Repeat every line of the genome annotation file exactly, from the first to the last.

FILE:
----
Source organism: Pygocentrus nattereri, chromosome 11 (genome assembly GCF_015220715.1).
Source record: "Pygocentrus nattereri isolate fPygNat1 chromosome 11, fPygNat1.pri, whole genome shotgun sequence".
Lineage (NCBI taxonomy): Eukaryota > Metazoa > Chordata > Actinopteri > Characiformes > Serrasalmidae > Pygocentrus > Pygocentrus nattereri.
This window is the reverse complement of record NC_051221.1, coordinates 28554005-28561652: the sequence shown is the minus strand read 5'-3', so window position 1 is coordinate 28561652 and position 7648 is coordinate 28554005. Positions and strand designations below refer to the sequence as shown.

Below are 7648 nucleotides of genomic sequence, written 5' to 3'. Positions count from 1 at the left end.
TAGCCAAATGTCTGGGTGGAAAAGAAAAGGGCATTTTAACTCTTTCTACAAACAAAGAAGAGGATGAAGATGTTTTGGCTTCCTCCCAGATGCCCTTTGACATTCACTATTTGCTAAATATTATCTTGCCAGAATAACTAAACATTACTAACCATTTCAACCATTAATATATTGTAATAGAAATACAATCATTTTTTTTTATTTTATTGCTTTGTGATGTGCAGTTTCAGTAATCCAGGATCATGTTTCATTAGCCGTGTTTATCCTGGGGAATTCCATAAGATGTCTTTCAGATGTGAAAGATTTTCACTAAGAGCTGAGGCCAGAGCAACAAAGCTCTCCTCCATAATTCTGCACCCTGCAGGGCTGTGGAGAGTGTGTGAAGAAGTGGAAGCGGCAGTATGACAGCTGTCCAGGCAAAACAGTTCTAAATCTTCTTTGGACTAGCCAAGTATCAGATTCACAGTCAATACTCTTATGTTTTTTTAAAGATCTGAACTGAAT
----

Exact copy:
Source organism: Pygocentrus nattereri, chromosome 11 (genome assembly GCF_015220715.1).
Source record: "Pygocentrus nattereri isolate fPygNat1 chromosome 11, fPygNat1.pri, whole genome shotgun sequence".
Lineage (NCBI taxonomy): Eukaryota > Metazoa > Chordata > Actinopteri > Characiformes > Serrasalmidae > Pygocentrus > Pygocentrus nattereri.
This window is the reverse complement of record NC_051221.1, coordinates 28554005-28561652: the sequence shown is the minus strand read 5'-3', so window position 1 is coordinate 28561652 and position 7648 is coordinate 28554005. Positions and strand designations below refer to the sequence as shown.

Below are 7648 nucleotides of genomic sequence, written 5' to 3'. Positions count from 1 at the left end.
TAGCCAAATGTCTGGGTGGAAAAGAAAAGGGCATTTTAACTCTTTCTACAAACAAAGAAGAGGATGAAGATGTTTTGGCTTCCTCCCAGATGCCCTTTGACATTCACTATTTGCTAAATATTATCTTGCCAGAATAACTAAACATTACTAACCATTTCAACCATTAATATATTGTAATAGAAATACAATCATTTTTTTTTATTTTATTGCTTTGTGATGTGCAGTTTCAGTAATCCAGGATCATGTTTCATTAGCCGTGTTTATCCTGGGGAATTCCATAAGATGTCTTTCAGATGTGAAAGATTTTCACTAAGAGCTGAGGCCAGAGCAACAAAGCTCTCCTCCATAATTCTGCACCCTGCAGGGCTGTGGAGAGTGTGTGAAGAAGTGGAAGCGGCAGTATGACAGCTGTCCAGGCAAAACAGTTCTAAATCTTCTTTGGACTAGCCAAGTATCAGATTCACAGTCAATACTCTTATGTTTTTTTAAAGATCTGAACTGAAT